Cincinnati Reds: A Closer Look at First-Round Pick Robert Stephenson.

Tyler DumaFeatured ColumnistFebruary 22, 2012

In the 2011 MLB draft, the Cincinnati Reds selected Robert Stephenson of Alhambra High School with the 27th overall pick. The Reds were lucky to get the California native in such a high position. Last year's amateur draft was loaded with first-rounders who had spent time in college, so he was able to drop right into Cincy's lap.

Stephenson's deal was inked just before the rookie contracts deadline and he will begin his journey through the Reds minor league system in 2012.

When drafting high school players it can be tough to tell what you're going to get, so before Stephenson even throws a ball as a professional, let's take a look at what Stephen offers.

Stephenson is 18 years old and measures 6'3",180 pounds so there's some filling out to be done. Even at just 180 pounds, Stephenson's fastball sits in the 93-95 range and he can run it up to 98 mph on occasion. Imagine what Stephenson will do by the time he adds about 20 pounds to that 6'3" frame. He can easily add a mph or two to that fastball range, which would put him solidly in the mid-upper 90s.

If you watch video of Stephenson, you can see that his motion and arm angle could prove to be a concern regarding injury in the future, but nothing so severe that pitching coaches will struggle to fix. This is something they'll need to do if they're going to stave off any future injuries to this top-tier prospect.

Stephenson obviously has a plus fastball for an 18-year-old prospect, but it's his other three pitches that helped propel him into the first round. Stephenson's repertoire includes a sharp-breaking 12-6 curveball, a good changeup which he can throw down in the zone and a developing slider.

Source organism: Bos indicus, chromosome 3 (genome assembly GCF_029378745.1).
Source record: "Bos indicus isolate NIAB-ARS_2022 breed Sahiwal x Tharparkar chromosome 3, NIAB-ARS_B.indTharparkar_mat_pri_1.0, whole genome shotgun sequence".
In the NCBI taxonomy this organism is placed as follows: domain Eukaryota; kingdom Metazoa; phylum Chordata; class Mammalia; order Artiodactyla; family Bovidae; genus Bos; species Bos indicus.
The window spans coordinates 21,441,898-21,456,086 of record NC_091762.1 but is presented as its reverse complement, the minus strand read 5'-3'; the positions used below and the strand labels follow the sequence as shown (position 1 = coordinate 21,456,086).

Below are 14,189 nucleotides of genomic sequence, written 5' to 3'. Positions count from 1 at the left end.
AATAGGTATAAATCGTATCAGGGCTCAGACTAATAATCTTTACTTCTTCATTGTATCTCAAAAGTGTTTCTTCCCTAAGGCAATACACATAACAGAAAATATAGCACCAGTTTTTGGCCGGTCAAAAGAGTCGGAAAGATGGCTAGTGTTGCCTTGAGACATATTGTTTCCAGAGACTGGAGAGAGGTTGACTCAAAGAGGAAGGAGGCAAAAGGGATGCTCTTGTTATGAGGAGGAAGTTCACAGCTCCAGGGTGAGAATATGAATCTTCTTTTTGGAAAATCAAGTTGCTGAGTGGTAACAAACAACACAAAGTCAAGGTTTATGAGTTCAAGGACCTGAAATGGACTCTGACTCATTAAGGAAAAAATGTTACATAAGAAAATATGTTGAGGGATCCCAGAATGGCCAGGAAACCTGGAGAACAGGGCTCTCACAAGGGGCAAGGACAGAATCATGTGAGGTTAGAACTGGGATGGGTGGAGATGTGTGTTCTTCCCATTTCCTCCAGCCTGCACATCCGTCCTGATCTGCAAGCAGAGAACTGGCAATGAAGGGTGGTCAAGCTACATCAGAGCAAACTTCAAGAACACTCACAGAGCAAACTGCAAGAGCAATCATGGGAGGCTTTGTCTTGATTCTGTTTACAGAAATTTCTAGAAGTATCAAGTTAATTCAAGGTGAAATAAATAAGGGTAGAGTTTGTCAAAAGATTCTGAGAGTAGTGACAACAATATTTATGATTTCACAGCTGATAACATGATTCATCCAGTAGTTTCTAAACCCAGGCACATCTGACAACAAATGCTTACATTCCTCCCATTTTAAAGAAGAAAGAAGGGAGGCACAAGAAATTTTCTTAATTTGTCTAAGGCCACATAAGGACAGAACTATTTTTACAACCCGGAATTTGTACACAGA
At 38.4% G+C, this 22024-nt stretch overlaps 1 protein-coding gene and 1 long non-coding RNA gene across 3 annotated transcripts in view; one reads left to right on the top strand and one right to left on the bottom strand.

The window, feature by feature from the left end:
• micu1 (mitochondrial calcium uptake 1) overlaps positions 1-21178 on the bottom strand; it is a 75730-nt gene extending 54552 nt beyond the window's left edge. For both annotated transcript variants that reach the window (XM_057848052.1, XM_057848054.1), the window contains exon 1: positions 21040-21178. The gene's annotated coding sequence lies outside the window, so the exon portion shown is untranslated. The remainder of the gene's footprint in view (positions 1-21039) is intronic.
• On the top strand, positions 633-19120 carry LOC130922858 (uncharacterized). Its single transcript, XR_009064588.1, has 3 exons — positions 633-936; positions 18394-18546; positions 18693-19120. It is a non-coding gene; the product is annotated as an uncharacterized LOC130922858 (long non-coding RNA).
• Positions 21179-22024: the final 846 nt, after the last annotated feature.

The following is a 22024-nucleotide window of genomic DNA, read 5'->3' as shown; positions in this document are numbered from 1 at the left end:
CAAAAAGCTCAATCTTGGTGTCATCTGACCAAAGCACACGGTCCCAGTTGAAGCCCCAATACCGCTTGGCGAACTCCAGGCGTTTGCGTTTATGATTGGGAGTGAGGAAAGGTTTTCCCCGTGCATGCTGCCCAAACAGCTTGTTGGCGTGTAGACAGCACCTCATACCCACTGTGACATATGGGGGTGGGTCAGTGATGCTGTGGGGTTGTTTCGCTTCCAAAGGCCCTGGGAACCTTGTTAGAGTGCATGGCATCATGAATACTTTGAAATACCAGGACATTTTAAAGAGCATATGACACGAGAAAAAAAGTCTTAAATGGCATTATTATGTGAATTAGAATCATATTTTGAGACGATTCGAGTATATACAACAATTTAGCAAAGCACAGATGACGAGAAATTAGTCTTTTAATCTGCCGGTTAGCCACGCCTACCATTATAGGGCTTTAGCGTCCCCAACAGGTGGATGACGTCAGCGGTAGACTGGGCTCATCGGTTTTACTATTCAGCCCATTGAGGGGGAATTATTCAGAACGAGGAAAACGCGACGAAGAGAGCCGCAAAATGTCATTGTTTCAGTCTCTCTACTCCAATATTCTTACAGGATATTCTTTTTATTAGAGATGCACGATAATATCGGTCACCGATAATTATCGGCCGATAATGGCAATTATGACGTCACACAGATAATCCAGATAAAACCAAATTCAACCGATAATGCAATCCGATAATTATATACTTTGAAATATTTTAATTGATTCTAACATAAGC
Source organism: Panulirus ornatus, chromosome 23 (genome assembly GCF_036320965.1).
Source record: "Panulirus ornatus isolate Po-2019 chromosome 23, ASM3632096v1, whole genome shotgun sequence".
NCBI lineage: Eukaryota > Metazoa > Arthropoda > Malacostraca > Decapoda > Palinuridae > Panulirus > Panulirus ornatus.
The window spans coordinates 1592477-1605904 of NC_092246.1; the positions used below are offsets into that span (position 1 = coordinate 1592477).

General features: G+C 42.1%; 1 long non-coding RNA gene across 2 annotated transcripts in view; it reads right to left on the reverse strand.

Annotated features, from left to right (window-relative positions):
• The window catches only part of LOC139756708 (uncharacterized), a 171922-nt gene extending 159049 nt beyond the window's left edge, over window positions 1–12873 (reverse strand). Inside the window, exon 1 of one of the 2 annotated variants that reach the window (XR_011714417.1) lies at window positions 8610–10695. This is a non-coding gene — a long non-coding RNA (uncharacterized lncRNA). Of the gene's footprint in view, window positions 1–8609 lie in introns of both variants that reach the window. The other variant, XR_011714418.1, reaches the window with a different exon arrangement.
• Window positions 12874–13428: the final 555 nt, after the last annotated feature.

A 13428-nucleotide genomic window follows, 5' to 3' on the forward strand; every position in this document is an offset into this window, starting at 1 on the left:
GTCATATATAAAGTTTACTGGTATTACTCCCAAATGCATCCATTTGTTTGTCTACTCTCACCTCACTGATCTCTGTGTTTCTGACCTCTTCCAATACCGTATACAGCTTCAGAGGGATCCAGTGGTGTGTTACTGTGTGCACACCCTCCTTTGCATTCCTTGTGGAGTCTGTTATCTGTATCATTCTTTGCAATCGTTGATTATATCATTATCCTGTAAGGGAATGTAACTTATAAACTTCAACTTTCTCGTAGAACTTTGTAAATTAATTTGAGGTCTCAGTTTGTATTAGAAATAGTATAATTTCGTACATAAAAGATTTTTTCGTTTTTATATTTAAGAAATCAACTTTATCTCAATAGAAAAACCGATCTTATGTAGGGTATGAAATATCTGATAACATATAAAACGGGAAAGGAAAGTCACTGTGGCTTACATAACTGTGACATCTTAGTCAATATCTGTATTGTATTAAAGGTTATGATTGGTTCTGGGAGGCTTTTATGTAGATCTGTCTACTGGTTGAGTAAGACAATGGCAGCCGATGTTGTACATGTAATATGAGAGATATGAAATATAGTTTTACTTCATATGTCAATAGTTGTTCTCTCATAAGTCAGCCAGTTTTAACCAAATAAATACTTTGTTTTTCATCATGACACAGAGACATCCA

Just to give you a taste of what this kid is capable of, take a look at the stats Stephenson posted in his first 61 innings of his senior season. In those 61 innings, Stephenson went 6-2 with a 1.26 ERA, 0.72 WHIP with 27 hits, 17 walks and 119 strikeouts. That's nearly two an inning. No matter what level you're at, that's impressive, especially in a state like California where he's facing top-level competition.

Oh, and just a side note: Stephenson started that senior season with back to back no-hitters, was a Rawlings High School All-American, all-state performer and invitee to both the Perfect Game National Showcase and Aflac All-American Classic.

Stephenson's already surprisingly well polished for an 18-year-old. It's hard to project the development of an 18-year-old, but with four or five seasons in the minor leagues, there's no reason to think that he can't develop into a front of the rotation guy.

As the old saying goes, you can never have enough pitching.